Travel companies were understandably overwhelmed by people calling in looking for more information or changing their travel plans because of the virus when it first hit. Most airlines are starting to catch up though. Make sure you are emailing them as well as calling, this creates a trail of all communication, but try not to submit the same emails more than once as this backlogs the system. A single message will save your place in mind and a representative will get back to you once they catch up.

Is it urgent you reach them with a departure date fast approaching? We recommend reaching out over social media, which can get you a more immediate result (but it's not fail-proof).

What if my flights haven't been affected but I have decided I don't want to fly?

It’s very sensible that you may not want to travel, for the next few months or coming year. Fortunately, many companies have put in place policies allowing you to change your flight dates or even receive vouchers for future travel for flights travelling during specific time frames. It’s best to send an email to your booking agent or airline to find out what your options are.

Many airlines have put together automatic portals to help you with changing your departure date, do check out the options on the airline website before phoning in as this may be faster.

What can I do to protect myself if I choose to book a new trip?

We always recommend choosing travel insurance when booking any new trips, no matter who you book with, even when they don’t explicitly cover illness due to COVID-19. There are many levels of coverage you can choose, but we do recommend seeing whether ‘disruption’ coverage is offered on future bookings and whether it will apply if COVID-19 affects your plans. Many insurance providers have stopped covering for COVID as it is a known risk these days, but there are some out there still offering policies. See a full guide on how to choose an insurance provider and plan here.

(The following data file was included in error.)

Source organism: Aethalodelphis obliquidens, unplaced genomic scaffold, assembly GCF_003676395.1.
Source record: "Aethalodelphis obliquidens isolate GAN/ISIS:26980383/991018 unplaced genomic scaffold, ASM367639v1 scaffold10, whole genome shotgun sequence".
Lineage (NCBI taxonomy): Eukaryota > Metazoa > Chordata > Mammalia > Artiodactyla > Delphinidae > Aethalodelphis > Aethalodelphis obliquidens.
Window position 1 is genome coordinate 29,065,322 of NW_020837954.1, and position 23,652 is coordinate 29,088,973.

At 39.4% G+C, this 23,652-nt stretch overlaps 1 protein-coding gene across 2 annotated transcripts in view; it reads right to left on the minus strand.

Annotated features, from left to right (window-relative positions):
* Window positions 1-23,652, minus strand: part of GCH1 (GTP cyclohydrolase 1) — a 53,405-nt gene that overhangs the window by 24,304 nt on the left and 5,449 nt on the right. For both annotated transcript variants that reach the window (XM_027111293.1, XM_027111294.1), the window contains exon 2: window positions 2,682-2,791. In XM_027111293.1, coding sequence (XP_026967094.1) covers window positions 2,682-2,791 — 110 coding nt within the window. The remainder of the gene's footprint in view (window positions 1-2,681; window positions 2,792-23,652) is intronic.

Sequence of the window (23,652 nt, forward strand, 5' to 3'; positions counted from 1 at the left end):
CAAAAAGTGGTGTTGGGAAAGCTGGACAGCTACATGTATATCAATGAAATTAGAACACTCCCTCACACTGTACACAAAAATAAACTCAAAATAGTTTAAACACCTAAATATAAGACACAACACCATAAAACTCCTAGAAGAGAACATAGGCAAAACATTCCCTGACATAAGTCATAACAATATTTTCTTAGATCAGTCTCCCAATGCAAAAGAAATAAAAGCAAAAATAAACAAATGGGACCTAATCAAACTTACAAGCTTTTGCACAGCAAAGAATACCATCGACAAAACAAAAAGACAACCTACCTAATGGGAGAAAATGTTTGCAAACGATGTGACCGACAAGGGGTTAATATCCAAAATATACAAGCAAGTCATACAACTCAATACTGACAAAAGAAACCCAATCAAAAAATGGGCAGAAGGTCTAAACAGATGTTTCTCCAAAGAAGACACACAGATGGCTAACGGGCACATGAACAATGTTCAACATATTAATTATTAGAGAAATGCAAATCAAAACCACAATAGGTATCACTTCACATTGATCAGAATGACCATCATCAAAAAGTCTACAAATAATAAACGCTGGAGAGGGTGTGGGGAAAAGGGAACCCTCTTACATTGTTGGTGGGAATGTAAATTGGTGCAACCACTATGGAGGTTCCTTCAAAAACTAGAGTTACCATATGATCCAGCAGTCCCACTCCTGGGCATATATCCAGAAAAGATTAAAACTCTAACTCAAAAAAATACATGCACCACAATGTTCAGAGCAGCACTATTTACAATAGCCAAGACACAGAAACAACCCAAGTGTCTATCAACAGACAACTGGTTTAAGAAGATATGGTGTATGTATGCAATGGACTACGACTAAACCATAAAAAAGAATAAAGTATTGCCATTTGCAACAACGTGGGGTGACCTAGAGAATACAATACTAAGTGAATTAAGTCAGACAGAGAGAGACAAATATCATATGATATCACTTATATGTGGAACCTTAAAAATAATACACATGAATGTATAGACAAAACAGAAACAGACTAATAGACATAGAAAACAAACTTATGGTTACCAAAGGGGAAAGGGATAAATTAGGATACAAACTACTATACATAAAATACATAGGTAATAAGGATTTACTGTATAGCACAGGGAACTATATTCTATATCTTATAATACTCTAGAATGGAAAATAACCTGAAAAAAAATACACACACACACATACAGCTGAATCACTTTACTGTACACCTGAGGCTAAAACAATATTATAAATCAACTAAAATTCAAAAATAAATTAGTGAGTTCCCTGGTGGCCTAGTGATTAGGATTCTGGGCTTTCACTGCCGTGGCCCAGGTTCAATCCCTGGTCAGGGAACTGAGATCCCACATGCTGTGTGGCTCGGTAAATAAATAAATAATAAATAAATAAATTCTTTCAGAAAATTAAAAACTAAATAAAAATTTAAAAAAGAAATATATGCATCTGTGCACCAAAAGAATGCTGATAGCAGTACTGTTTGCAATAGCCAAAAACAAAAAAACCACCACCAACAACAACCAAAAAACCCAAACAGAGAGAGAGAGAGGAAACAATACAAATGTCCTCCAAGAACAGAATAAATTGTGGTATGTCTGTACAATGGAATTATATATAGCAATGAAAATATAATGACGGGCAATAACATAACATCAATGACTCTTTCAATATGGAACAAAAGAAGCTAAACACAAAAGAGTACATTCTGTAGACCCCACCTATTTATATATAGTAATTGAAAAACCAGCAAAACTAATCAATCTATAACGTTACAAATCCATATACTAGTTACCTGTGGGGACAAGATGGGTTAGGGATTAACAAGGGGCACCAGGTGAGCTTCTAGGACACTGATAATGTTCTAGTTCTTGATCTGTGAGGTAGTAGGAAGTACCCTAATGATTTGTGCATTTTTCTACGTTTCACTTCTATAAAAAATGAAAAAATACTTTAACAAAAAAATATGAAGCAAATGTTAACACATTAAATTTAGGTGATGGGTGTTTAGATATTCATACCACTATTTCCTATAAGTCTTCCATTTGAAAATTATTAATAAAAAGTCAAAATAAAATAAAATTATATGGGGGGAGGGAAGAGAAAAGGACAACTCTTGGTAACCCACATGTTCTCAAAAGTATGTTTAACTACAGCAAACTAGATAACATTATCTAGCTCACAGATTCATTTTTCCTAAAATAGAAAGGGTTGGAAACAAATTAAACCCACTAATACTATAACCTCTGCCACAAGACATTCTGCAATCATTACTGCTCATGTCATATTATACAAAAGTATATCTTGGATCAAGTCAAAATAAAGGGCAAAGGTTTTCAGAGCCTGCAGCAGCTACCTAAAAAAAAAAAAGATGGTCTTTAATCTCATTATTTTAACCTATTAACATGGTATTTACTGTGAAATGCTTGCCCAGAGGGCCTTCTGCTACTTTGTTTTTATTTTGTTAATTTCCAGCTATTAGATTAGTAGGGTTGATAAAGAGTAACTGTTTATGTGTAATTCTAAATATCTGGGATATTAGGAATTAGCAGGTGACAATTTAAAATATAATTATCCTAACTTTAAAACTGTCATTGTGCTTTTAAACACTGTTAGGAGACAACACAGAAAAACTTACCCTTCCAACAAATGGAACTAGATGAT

In addition to travel insurance, we also recommend making new bookings with a credit card, which can provide charge-back coverage should the company go out of business or suspend the route you’ve booked with.

Finally, choosing to book directly with the airline rather than OTA will usually get you a more generous flexible date booking policy. As a courtesy, many OTAs are providing the same options in their bookings to members so you won’t necessarily be without options, but booking with an airline gives you access to the widest range of rebooking choices. See our guide here for an overview of the pros and cons of different booking methods.

What to know before you travel:

While some countries are opening up their borders for limited travel, most are still observing limited travel guidelines and many local amenities will remain closed for a while longer. Be sure to check your destination country's travel advisory information before you fly as well as confirming any flight is still valid at least 2 hours before you depart for the airport. Keep in mind that your destination country may have a mandatory quarantine period for all new arrivals depending on where you’re travelling from. The UK has also announced its 2-week isolation period for returning UK citizens will remain in effect for a while longer.

Before you fly: Many airlines are releasing more flight schedules as countries open their borders again, but many are requiring safety measures for all travellers. Face masks, closures of lounges and limited services while onboard, as well as an extended sanitation schedule, may impact your travels. Remember to account for extra time spent on these (and other safety) measures.

Here are direct links to some of our most widely featured airlines and their COVID-19 help pages along with their cancellation and rebooking policies:

Air Canada (link)

Aer Lingus (link)

Air France (link)

 Alitalia (link)

 ANA (link)

American Airlines (link)

British Airways (link)

Cathay Pacific (link)

 Delta (link)

easyJet (link)

Emirates (link)

Etihad (link)

Iberia (link)

Icelandair (link)

JetBlue (link)

KLM (link)

 Lufthansa (link)

Qantas (link)

Qatar Airways (link)

Ryanair (link)

SAS (link)

Singapore Airlines (link)

Southwest Airlines (link)

SWISS (link)

Turkish Airlines (link)

United Airlines (link)

 Virgin Atlantic (link)

Have questions? We'd love to help! Contact us at [email protected] for more information, and safe travels :)